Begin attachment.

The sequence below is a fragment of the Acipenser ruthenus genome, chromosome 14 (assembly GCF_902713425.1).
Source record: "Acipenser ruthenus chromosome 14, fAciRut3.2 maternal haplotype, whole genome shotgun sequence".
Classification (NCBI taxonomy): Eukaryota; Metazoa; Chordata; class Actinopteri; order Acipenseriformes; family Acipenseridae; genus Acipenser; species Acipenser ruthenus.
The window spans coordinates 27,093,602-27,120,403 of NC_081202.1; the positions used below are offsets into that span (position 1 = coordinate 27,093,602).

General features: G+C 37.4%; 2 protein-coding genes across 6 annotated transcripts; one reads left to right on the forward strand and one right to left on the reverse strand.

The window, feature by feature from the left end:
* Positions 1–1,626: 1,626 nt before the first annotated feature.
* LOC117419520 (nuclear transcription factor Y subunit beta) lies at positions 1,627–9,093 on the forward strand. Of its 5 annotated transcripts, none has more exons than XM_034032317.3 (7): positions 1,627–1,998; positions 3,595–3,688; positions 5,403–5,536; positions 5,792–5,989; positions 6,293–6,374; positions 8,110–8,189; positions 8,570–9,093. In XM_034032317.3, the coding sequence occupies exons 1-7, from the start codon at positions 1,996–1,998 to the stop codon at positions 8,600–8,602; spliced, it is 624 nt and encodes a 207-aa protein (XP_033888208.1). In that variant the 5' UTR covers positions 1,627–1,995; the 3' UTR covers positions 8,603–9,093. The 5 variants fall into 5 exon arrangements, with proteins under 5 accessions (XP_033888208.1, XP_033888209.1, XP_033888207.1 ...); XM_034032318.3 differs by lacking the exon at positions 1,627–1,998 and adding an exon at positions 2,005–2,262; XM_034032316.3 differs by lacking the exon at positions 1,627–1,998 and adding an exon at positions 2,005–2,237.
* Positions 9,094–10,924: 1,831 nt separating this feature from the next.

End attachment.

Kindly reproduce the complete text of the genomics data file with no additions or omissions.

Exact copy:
The sequence below is a fragment of the Acipenser ruthenus genome, chromosome 14 (assembly GCF_902713425.1).
Source record: "Acipenser ruthenus chromosome 14, fAciRut3.2 maternal haplotype, whole genome shotgun sequence".
Classification (NCBI taxonomy): Eukaryota; Metazoa; Chordata; class Actinopteri; order Acipenseriformes; family Acipenseridae; genus Acipenser; species Acipenser ruthenus.
The window spans coordinates 27,093,602-27,120,403 of NC_081202.1; the positions used below are offsets into that span (position 1 = coordinate 27,093,602).

General features: G+C 37.4%; 2 protein-coding genes across 6 annotated transcripts; one reads left to right on the forward strand and one right to left on the reverse strand.

The window, feature by feature from the left end:
* Positions 1–1,626: 1,626 nt before the first annotated feature.
* LOC117419520 (nuclear transcription factor Y subunit beta) lies at positions 1,627–9,093 on the forward strand. Of its 5 annotated transcripts, none has more exons than XM_034032317.3 (7): positions 1,627–1,998; positions 3,595–3,688; positions 5,403–5,536; positions 5,792–5,989; positions 6,293–6,374; positions 8,110–8,189; positions 8,570–9,093. In XM_034032317.3, the coding sequence occupies exons 1-7, from the start codon at positions 1,996–1,998 to the stop codon at positions 8,600–8,602; spliced, it is 624 nt and encodes a 207-aa protein (XP_033888208.1). In that variant the 5' UTR covers positions 1,627–1,995; the 3' UTR covers positions 8,603–9,093. The 5 variants fall into 5 exon arrangements, with proteins under 5 accessions (XP_033888208.1, XP_033888209.1, XP_033888207.1 ...); XM_034032318.3 differs by lacking the exon at positions 1,627–1,998 and adding an exon at positions 2,005–2,262; XM_034032316.3 differs by lacking the exon at positions 1,627–1,998 and adding an exon at positions 2,005–2,237.
* Positions 9,094–10,924: 1,831 nt separating this feature from the next.